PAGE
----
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A win for lions!!!!

 

Soon no longer importable

 

Today we received an e-mail from Gael de Rotalier of the European Commission. He mentioned that …

Tickets for the "Afternoon with John Rendall and LionAid at the Yorkshire Wildlife Park" now available

 

 

 

 

Please click here to purchase tickets for this amazing event.

 

For those of you coming a …

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LionAid's Objective

Lion Numbers have dropped from 250,000 in 1960 to 18,000 in 2010Lions Are At Risk

Over the past 50 years Africa's lion populations have plummeted from over 200,000 individuals back in the 1960's to fewer than 25,000 today. A shocking number if you consider the size of that continent, and by far the greatest number of remaining lion populations are small, scattered, and highly vulnerable.

There have been many conservation foundations working to improve the lot of the African lion, but sadly to date the declines have not abated. In fact the rate of decline in lion numbers is accelerating. Ghana, Coted’Ivoire, and Congo are the latest African countries added to long list that have lost all their lions, and Nigeria, Kenya and Uganda predict local extinctions in the next ten years.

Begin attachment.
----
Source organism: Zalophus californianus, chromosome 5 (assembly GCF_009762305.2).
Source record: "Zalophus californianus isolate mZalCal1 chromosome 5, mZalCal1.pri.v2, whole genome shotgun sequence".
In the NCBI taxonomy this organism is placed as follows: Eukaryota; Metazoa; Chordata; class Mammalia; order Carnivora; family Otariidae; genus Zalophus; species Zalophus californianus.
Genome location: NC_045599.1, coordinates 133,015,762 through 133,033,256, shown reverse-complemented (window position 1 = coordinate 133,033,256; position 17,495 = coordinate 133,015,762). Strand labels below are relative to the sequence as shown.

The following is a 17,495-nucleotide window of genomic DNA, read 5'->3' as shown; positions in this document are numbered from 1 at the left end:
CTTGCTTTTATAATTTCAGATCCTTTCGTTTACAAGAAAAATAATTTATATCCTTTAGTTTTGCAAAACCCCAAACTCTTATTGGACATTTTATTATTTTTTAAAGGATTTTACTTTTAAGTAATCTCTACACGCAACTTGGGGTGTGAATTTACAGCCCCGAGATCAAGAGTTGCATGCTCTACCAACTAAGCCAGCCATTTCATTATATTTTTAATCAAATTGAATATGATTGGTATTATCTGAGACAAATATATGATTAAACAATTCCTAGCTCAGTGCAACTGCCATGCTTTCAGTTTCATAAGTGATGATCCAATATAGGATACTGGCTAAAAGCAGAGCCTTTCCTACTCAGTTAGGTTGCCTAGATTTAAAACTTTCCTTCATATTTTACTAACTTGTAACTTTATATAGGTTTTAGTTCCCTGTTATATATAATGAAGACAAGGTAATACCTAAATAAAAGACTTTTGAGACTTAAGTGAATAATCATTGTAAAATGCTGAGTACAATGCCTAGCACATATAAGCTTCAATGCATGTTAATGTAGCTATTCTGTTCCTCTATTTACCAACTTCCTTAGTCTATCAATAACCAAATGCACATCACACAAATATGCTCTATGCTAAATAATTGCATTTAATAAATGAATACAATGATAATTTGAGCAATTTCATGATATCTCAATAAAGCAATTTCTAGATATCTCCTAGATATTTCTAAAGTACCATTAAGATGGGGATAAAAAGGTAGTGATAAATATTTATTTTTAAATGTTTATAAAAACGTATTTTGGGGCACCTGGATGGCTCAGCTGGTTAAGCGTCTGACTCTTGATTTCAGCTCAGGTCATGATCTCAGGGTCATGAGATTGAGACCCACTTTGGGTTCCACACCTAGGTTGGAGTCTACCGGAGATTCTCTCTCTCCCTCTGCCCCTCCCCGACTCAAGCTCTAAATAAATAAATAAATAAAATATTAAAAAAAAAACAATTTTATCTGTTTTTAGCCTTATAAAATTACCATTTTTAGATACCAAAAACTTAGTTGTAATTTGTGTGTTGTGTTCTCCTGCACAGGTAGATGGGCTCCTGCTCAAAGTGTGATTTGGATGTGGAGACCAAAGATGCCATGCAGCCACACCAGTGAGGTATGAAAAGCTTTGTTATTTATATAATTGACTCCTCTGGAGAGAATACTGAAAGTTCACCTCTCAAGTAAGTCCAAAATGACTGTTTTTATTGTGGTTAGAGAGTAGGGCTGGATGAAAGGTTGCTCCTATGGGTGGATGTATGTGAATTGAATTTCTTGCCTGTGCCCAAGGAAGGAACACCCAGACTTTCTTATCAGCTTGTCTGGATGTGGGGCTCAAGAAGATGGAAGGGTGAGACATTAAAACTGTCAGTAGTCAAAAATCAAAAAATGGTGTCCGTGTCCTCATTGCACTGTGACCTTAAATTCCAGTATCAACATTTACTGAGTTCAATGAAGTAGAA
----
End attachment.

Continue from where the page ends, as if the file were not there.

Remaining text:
While many factors are listed as contributory to the overall decline in lion population numbers (including loss of habitat, conflict with growing human and livestock populations, declines in the number of functioning protected areas, etc), trophy hunting is a highly significant and immediately preventable source of additive mortality. The CITES Trade Database lists a total of 6,652 lion trophies exported 2000-2009, virtually all males. This number very likely exceeds lions killed as "problem" animals due to livestock and human attacks: as one example, between 1992 and 1998, 135 lions were reportedly killed as problem animals in northern Botswana. During that same time, 198 trophies were exported from the same area. Lion trophy hunting is not a sustainable practice, does not comply with CITES and EC WTR regulations that trade should not negatively affect species’ conservation status, and should be abolished.

LionAid - Doing things differently

A new approach is clearly needed, and LionAid is committed to identifying solutions that WILL make a difference. We have identified the following priorities: